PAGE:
Merope travelled with her cursed husband into the underworld, choosing to remain with him even after death. The darkness of Hades surrounded her and she was dimmed in the night sky as a result.
A Lost Sister for Many Cultures
There are many similar stories about the “Lost Pleiad” written across the globe. Indonesian, Native American, African, European, and Australian cultures all have their own stories about the inclusion of the seventh sister, and why she is so hidden compared to the others.
So it would seem that under this puzzle there is another, and the inclusion of the seventh, invisible sister in so many legends defies easy explanation. Is there some hidden link between these scattered civilizations which emphasizes the shadowy seventh sister?
Perhaps her inclusion signals that a culture has reached a certain level of sophistication, in being able to discern the almost invisible Merope. Such cultures, which have advanced to this point, are more likely to leave traces behind for us to find.
Dance of the Seven Sisters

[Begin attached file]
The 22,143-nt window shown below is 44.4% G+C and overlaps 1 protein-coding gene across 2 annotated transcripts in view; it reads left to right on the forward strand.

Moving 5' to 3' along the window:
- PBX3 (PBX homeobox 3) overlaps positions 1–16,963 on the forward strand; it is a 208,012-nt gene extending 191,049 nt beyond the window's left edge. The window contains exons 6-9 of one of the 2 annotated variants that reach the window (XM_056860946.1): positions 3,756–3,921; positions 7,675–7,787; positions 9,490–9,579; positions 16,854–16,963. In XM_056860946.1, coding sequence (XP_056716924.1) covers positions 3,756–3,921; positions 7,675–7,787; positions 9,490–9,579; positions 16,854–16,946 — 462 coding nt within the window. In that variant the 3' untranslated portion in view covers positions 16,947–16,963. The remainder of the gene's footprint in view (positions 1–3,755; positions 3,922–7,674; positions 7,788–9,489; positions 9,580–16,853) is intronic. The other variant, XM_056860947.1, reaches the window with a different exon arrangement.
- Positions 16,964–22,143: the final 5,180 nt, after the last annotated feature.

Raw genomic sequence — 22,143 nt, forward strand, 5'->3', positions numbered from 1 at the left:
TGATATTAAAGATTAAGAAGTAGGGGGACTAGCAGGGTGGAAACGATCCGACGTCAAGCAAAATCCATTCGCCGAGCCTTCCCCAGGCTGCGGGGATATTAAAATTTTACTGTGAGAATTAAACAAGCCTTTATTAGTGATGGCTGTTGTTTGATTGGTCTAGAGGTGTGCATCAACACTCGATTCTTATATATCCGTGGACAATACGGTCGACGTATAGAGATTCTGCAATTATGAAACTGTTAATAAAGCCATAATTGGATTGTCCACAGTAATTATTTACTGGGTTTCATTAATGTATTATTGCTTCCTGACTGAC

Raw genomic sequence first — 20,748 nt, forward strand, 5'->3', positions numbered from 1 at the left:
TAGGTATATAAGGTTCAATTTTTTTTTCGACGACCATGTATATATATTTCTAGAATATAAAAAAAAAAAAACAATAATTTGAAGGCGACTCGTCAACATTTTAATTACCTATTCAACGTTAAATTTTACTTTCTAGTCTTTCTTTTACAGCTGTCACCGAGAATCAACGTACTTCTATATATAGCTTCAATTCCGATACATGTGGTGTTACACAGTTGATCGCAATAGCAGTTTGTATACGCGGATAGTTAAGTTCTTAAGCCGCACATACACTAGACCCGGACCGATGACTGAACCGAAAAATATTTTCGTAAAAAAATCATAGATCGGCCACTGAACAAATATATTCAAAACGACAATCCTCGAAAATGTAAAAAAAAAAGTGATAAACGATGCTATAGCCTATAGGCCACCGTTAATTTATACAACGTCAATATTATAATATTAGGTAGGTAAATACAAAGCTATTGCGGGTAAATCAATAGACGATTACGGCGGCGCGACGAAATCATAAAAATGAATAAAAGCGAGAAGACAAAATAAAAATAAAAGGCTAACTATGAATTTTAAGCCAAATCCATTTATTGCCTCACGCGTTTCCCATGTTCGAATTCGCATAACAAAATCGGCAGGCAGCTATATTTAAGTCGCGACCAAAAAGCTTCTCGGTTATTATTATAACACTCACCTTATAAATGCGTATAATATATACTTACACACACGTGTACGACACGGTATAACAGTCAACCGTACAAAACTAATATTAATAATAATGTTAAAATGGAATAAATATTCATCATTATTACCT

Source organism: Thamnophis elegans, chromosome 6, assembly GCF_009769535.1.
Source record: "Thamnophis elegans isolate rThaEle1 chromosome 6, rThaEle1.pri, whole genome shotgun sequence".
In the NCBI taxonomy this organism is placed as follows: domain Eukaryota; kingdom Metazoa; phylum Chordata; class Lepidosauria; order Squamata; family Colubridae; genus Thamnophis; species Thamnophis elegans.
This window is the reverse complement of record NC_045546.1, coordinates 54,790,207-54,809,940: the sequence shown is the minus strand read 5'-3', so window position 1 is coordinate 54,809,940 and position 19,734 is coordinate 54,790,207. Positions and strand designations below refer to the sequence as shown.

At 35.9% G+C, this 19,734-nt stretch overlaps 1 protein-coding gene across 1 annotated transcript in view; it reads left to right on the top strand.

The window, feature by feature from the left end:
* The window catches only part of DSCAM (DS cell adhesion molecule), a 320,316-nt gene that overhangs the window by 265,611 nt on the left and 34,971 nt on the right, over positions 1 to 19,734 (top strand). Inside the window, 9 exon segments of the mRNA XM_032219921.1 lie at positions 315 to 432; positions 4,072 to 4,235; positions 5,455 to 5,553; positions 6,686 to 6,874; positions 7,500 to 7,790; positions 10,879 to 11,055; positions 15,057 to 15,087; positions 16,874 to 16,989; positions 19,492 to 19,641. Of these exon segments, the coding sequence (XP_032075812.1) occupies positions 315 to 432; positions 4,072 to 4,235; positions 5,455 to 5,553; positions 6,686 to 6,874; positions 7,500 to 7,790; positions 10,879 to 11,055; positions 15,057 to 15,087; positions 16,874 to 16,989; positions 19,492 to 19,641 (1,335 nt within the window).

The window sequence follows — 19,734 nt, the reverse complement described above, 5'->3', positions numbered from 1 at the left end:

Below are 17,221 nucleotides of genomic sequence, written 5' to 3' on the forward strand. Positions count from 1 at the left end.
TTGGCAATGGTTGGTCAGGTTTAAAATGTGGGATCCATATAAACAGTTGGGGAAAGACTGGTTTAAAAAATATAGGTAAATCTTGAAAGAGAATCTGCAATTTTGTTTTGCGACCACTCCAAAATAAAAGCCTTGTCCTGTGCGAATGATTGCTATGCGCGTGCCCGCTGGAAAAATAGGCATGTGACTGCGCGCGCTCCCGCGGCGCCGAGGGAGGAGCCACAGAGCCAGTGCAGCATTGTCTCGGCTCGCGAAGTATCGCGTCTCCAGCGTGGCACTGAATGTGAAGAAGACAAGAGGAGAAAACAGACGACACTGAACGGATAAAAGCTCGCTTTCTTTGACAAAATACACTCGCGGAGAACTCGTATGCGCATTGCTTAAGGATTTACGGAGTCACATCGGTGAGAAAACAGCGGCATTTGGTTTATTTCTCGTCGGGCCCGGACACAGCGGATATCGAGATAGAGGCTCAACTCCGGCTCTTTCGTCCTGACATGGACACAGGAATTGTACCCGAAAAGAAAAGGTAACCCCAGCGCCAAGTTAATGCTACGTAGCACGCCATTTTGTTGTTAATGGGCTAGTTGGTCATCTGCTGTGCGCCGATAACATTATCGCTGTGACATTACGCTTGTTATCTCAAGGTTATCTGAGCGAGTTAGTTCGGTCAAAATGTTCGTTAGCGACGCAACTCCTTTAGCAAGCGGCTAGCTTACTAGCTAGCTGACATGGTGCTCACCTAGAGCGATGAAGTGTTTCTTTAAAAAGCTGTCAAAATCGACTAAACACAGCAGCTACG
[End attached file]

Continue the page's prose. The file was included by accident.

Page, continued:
There is also another, perhaps more grounded explanation to consider. The seven sisters like the rest of the night sky, are not static: they engage in a dance with each other, slow and beautiful.
Modern astronomical observations have allowed scientists to piece together the history of this dance, going back as far as 100,000 years ago. Their conclusion is unequivocal: the stars have moved, and would have looked different to the ancients than they do today.
This change, combined with a night sky free from light pollution, may have allowed ancient stargazers to see the seven stars of the cluster, even hidden Merope. She may have been wreathed in shadow, but clearly she was more visible in past centuries than she currently is.
Perhaps her shame, or the underworld prison she willingly trapped herself in, has only grown more powerful with time. Would the Greeks have known this, and seen her fade slowly from their view?
Top Image: Why “seven” sisters? Source: Yavdat / Adobe Stock.
By Bipin Dimri